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What Is Endowment Assurance?

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  • Written By: Alex Newth
  • Edited By: Angela B.
  • Last Modified Date: 23 November 2016
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Endowment assurance is a certain type of life insurance that, under most circumstances, pays a beneficiary when the policyholder dies. Some endowment assurance policies also will pay out if the policyholder has a critical and severely debilitating illness or an illness from which he will soon die. Unlike other types of life insurance, this policy has a maturity date and, if the policyholder is not dead when the policy matures, he can surrender the term for the value of the policy. The policy also can be surrendered before its maturity, but this will usually decrease the amount of money the policyholder gets.

An endowment assurance policy is primarily life insurance, which means the value of the policy is paid to a beneficiary when the policyholder dies. The policyholder is able to name a single beneficiary or, if no one is named, the money may go to the next of kin. When this assurance pays a beneficiary, it pays the value in one lump sum.

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As a form of life insurance, endowment assurance usually pays on the death of the policyholder. Some policies, depending on the issuer and circumstances, may pay if the policyholder suffers critical injuries or an illness. If the policy does pay under these circumstances, the illness or injury typically needs to impair the policyholder’s mind, so he is incapable of reasonable thought, or affect him in such a way that he has only a short time to live. Unless this is specified in the policy, however, it will not pay regardless of how sick or injured the holder is.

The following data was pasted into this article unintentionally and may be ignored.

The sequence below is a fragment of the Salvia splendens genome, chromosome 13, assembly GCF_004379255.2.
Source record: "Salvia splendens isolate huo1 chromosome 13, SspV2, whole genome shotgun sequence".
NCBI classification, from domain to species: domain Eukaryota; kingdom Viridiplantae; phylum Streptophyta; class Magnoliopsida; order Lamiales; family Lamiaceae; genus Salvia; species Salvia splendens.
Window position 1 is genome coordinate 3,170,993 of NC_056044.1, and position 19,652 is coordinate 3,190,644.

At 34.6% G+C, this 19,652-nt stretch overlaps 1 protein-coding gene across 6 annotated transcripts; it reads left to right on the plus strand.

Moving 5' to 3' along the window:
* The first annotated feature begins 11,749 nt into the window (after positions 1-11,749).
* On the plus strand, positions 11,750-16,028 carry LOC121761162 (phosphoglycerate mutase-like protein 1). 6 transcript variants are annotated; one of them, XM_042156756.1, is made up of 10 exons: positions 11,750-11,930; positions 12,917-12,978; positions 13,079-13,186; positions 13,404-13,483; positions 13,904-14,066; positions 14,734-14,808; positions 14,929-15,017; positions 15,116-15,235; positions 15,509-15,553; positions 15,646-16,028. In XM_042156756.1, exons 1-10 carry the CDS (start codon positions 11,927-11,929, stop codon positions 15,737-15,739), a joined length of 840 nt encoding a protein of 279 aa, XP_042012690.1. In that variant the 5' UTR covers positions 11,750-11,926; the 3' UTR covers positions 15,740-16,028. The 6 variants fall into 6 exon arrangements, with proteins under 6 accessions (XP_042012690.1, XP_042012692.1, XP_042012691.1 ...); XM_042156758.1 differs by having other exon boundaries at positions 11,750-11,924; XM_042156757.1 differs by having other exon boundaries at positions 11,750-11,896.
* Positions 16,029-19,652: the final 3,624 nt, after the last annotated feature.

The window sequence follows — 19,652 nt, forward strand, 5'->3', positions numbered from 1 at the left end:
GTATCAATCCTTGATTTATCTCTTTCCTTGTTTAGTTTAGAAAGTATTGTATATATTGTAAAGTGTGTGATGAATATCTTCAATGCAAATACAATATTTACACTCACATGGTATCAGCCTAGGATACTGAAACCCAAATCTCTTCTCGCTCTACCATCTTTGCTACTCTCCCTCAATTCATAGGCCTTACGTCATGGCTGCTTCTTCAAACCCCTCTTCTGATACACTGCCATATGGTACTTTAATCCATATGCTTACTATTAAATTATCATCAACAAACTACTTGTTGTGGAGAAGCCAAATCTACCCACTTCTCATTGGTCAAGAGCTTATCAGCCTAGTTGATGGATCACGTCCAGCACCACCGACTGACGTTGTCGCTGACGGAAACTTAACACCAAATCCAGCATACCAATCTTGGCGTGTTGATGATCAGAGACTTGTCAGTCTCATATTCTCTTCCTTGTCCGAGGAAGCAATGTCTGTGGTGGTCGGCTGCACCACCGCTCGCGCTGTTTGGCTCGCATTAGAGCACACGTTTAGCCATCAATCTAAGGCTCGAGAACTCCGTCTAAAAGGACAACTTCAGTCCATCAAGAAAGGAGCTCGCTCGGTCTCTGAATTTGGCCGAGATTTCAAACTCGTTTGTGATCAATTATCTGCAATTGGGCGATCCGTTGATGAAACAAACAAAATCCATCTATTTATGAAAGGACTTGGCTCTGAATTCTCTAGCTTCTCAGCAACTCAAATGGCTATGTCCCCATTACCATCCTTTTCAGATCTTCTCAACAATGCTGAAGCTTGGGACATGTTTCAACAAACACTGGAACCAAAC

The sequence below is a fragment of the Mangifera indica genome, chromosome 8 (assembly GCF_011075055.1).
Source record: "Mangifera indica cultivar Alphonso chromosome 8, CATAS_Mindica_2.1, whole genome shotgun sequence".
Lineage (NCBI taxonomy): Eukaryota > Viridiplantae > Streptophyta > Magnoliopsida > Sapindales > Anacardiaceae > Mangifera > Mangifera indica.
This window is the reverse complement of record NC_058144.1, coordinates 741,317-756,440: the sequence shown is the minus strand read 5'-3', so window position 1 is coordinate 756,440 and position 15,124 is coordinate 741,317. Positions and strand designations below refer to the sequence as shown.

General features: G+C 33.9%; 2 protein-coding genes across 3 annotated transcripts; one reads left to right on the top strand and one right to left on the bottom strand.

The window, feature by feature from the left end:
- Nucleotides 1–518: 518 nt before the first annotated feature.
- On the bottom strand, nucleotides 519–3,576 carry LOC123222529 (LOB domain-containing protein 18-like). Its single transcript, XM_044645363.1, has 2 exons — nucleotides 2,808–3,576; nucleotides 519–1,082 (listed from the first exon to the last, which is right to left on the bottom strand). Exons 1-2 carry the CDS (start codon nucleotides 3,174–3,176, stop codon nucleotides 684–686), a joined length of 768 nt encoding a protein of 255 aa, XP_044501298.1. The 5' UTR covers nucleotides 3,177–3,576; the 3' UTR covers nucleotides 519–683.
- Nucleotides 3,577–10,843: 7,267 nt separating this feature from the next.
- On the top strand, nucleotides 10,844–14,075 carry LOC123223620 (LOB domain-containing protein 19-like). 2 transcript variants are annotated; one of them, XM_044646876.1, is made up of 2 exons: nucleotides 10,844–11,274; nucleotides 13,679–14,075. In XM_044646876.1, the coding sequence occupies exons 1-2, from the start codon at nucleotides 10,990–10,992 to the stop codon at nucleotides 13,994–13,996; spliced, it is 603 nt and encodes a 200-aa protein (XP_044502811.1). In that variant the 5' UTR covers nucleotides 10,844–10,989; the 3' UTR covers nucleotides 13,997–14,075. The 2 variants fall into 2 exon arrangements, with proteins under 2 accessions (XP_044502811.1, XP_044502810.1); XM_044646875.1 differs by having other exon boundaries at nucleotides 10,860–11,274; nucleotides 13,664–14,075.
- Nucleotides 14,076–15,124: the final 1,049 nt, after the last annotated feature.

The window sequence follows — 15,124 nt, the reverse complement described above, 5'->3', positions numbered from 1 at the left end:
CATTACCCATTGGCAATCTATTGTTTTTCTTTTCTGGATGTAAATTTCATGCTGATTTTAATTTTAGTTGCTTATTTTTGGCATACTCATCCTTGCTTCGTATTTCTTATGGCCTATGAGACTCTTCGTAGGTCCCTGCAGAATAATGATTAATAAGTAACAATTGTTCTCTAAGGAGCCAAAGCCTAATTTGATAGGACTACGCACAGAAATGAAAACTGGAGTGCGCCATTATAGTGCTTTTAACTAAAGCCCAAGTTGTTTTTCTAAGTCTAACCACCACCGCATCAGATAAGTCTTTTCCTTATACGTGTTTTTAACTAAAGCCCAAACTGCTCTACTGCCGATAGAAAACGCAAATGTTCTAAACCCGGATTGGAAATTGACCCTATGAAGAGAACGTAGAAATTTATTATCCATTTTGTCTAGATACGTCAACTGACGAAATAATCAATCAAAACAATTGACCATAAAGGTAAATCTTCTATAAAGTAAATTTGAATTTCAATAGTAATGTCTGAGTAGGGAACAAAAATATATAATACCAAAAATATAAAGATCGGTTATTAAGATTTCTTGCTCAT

Unlike most types of life insurance, endowment assurance has a maturity date. The maturity is typically from five to 20 years after the policy is taken out, depending on the premium and the total value of the policy. When the assurance reaches maturity, the holder can either keep the policy going by paying more money and making it more valuable, or he can turn it in for the value of the policy. Even if the holder is not dead, he can receive money by surrendering the assurance.

If the holder needs money or does not want to hold the endowment assurance anymore, he can surrender the policy at any time, even before maturity. When the assurance is surrendered prematurely, the holder will not receive the full value of the policy but will get a pro-rated amount. The holder will typically get less money than what he paid into the policy, however, so early surrender is uncommon.

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